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5 Reasons Your Dog Licks Other Dogs’ Privates + How To Stop It

Smelling the butt of a newly acquainted canine is often equated to the human handshake.

It’s a friendly way of saying hello while checking out their furry pal.

However, there’s an unwritten rule that dogs shouldn’t linger to the point it bothers other dogs.

Behaviors such as licking another dog’s privates become an issue once it gets excessive, which usually occurs after 10-15 seconds.

What equals “excessive” really depends on the circumstances, the dog’s behavior, as well as the duration of the smelling and licking.

There are some simple ways to stop that behavior but first, why do dogs do it?

Why Does My Dog Lick Other Dogs’ Privates?

Dogs lick each the private area of other dogs to say hello and gather information, assert themselves, groom the other dog, or because they sense a female in heat or a health issue such as anal gland disease.

Two German Shepherds smell the other dog's rear end.
Photo by Sofia Shultz on Unsplash

While most dogs just smell and get a quick fix to say hello and gain insight, others do it due to a behavioral issue.

Misguided attempts to appease or assert themselves are among the behavioral issues that may cause excessive licking.

If your dog is licking the lips of a lot of dogs or behaves submissive, licking the private parts may be a misguided attempt to show submission by displaying affection and grooming.

On the other hand, the licking may also signal that one dog thinks they have the upper hand and decide when the party’s over.

If the licking is extremely one-sided and the other dog feels uncomfortable, that’s when an issue arises.

My Rottweiler can be a bit of a smell-aficionado sometimes and not all dogs appreciate that as she’s quite persistent.

However, I usually don’t intervene since before she starts force-smelling, she often lies down when meeting dogs or licks their lips which are usually appeasing signs.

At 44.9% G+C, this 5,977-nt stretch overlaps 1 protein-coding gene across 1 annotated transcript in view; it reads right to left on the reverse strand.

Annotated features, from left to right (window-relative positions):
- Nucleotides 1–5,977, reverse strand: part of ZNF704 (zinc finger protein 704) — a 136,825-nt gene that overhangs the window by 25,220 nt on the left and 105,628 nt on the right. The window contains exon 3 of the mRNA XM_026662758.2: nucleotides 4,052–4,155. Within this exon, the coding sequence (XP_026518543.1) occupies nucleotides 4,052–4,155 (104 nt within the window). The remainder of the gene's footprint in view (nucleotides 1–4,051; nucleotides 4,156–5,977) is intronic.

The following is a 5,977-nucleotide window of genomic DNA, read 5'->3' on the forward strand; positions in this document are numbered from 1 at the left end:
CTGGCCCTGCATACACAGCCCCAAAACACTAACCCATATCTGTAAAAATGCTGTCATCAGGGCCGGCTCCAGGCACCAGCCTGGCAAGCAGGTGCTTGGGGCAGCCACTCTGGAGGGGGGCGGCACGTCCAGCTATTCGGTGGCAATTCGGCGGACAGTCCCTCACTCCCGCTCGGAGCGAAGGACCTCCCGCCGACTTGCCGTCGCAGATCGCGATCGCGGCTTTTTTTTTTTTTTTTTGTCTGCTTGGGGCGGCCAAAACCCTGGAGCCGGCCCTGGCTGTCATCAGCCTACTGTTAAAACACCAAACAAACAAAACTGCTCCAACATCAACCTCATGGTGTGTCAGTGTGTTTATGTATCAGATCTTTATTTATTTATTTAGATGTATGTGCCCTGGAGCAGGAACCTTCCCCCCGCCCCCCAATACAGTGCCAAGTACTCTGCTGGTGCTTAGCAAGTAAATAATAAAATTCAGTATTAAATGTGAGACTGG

Once other dogs respond negatively, it’s time to intervene. Some dogs just don’t appreciate all the fuzz about their bottom.

Beauceron is forcefully smelling a small dog who is lying on their back on a beach.
Photo by cynoclub on Depositphotos

Simple grooming is also a possibility, although in that case licking is usually not limited to the private parts.

If you have a female canine who licks the private area of another female in heat, grooming may be a form of coping with that.

My female Rottie had that happen to her when she got her first heat and another adolescent dog followed her around in a benevolent attempt to keep her clean.

In general, if the female in question is in heat, that’s pretty likely to cause the rear-end obsession.

If your dog’s bottom is red and swollen that may also attract other dogs, especially if it has to do with bacteria growth or fungi which can emit a strong smell.

Dogs who are affected by a rear-end crisis should have a vet visit scheduled.

Also, there’s surprisingly little talk when you search this phrase about the anal glands.

Your dog’s anal glands are oval-shaped pouches left and right from your dog’s bottom (my article dives into potential issues).

These glands are believed to emit an odor that is stronger than urine which, in turn, attracts interested canines.